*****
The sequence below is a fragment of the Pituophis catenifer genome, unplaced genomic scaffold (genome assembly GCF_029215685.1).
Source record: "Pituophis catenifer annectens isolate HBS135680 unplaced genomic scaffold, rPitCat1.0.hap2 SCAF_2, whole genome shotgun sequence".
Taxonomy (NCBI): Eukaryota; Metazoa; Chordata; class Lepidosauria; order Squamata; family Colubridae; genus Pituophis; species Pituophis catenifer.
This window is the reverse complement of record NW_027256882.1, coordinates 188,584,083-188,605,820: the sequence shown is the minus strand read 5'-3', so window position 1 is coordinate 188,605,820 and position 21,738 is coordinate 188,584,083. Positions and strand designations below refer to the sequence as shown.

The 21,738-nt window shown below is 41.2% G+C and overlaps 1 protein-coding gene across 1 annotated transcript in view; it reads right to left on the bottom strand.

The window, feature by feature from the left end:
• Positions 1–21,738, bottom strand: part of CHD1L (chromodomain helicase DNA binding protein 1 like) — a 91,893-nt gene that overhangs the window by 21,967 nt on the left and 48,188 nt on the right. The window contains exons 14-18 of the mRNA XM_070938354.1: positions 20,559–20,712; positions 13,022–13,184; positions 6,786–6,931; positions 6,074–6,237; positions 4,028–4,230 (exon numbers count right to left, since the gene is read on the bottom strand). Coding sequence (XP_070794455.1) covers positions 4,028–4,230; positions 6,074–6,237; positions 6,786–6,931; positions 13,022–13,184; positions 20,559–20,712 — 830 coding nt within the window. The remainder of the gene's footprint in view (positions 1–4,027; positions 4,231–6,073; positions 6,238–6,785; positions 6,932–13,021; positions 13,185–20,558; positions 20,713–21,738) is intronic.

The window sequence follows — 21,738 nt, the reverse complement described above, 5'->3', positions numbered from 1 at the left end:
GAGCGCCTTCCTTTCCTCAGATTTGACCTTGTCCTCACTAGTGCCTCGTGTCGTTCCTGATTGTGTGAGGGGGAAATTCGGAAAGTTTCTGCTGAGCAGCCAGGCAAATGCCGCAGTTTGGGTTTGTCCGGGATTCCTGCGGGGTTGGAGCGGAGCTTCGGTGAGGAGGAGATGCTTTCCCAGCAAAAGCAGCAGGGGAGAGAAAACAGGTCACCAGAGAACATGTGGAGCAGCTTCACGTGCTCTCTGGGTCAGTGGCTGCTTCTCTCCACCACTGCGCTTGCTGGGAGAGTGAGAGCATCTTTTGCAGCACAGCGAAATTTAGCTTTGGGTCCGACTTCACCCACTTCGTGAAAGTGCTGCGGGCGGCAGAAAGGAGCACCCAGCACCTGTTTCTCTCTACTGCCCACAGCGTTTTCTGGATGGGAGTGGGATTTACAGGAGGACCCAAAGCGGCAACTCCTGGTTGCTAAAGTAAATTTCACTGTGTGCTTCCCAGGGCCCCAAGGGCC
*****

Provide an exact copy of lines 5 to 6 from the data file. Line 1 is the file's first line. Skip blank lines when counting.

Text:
The 21,738-nt window shown below is 41.2% G+C and overlaps 1 protein-coding gene across 1 annotated transcript in view; it reads right to left on the bottom strand.

The window, feature by feature from the left end: